Almost everyone gets nervous before public speaking, and Rep. Alexandria Ocasio-Cortez is no exception. After going from a grassroots organiser to one of the most influential politicians in the world, she used her Instagram to give us a peek behind the curtain of how she prepares before giving large public speeches. She explained in detail how she fights nervousness through preparation, and then tries her best to roll with any criticism she may receive after.
Before taking the stage to give the keynote address at the C40 World Mayors Summit in Copenhagen, a gathering of mayors all over the world dedicated to combating climate change, Ocasio-Cortez admitted that she felt nervous all day. Her nervousness was especially exacerbated after seeing how much press coverage she was getting before the event.
“I had been up until 4 writing a speech that I eventually scrapped and was starting all over. LOTS OF ANXIETY. I get very nervous before big speeches and moments,” she wrote. “And the fact that my face is on the front page of a Danish newspaper when I go to get coffee is not making me feel any more relaxed.”
Harnessing the nerves as fuel, Ocasio-Cortez worked on her speech up until the very last minute. She then explained that because of the way her mistakes are often taken on by the right, she feels held to a higher standard, but that ultimately is a good thing.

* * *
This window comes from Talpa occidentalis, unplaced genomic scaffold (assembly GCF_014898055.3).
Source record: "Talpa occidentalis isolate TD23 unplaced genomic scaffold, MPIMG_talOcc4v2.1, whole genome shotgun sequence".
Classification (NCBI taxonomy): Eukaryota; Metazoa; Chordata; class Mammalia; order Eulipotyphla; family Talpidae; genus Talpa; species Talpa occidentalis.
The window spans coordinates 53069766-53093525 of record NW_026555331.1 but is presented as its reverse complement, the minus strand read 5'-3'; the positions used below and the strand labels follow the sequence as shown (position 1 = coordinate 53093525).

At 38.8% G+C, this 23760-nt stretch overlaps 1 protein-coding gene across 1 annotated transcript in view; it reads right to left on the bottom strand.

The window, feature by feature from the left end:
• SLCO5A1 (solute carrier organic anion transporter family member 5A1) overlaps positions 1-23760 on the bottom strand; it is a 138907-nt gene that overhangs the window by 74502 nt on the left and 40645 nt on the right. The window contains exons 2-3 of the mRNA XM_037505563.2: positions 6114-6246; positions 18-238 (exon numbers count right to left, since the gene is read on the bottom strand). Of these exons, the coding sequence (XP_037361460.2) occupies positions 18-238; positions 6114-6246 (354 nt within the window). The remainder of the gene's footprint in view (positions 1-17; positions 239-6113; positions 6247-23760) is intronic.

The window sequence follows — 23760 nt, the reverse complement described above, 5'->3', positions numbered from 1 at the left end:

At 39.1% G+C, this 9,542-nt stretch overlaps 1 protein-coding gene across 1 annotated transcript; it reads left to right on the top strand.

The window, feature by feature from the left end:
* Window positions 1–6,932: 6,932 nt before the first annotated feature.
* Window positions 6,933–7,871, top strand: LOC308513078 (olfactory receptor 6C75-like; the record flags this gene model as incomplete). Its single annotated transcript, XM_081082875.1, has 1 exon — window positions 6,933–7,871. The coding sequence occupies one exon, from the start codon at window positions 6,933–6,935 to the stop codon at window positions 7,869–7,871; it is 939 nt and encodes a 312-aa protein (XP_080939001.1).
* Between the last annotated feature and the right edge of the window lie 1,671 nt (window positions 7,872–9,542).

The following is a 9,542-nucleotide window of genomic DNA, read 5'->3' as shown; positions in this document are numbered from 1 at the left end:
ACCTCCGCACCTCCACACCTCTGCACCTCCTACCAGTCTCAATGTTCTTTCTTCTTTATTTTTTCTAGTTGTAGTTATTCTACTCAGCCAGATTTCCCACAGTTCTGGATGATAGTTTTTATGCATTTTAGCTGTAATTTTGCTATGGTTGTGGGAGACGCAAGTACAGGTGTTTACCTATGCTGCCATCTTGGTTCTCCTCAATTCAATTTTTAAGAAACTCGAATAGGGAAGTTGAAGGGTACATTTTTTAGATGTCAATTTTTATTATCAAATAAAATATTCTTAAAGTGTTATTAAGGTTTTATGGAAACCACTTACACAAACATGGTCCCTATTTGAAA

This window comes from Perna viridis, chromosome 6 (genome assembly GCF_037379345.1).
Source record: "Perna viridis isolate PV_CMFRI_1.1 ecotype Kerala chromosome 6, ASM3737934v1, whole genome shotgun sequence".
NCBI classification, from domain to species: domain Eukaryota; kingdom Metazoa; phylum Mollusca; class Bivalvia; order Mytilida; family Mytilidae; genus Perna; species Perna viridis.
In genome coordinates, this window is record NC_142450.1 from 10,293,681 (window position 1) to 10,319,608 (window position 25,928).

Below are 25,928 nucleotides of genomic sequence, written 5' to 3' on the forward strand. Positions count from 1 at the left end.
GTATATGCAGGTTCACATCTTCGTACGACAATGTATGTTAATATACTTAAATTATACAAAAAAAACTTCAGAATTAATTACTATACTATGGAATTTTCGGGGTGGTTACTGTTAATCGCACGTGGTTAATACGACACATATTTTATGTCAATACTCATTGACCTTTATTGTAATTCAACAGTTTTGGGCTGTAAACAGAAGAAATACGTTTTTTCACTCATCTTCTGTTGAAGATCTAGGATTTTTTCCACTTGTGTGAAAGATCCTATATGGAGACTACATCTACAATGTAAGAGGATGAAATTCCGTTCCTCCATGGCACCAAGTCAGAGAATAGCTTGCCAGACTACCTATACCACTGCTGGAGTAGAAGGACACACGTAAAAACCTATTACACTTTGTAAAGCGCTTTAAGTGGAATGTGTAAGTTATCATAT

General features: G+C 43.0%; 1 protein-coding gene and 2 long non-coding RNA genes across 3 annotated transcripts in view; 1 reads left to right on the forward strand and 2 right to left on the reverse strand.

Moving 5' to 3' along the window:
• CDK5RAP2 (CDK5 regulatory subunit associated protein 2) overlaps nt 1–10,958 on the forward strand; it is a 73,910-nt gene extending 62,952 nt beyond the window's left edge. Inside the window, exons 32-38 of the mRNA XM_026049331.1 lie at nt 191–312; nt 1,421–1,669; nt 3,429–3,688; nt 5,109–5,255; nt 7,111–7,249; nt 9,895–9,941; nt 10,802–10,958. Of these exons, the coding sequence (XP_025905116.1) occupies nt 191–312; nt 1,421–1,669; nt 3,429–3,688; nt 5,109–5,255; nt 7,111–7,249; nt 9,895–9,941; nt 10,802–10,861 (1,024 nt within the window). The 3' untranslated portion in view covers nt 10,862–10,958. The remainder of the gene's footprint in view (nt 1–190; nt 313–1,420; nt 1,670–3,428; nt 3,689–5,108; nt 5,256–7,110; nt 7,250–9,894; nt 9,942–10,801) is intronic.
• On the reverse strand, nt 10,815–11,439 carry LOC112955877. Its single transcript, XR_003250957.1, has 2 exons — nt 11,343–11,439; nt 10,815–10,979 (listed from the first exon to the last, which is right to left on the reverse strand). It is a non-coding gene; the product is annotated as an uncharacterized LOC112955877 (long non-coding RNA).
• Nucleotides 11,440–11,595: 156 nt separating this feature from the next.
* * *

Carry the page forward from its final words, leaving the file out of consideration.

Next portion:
“If one word or hair is out of place, the right seizes on it and makes the story instead of what we are here to talk about: creating economic opportunity for working people in tackling climate change,” she wrote. “But the upside to being held to a higher standard is you get used to having to perform very well. So I’m reviewing and reworking until the last second.”
Ocasio-Cortez wrapped up her “anatomy of a speech” story by stating that it’s hard to immediately gauge how larger audiences are responding to her, but she’s working to be kinder to herself if she makes mistakes.
“I generally don’t know how well I did until after the fact. Sadly I am a perfectionist and I am working on being kinder to myself,” Ocasio-Cortez said. “It doesn’t help when literally any mistake I make is broadcast everywhere. But that has taught me to roll with it since I can’t hide.”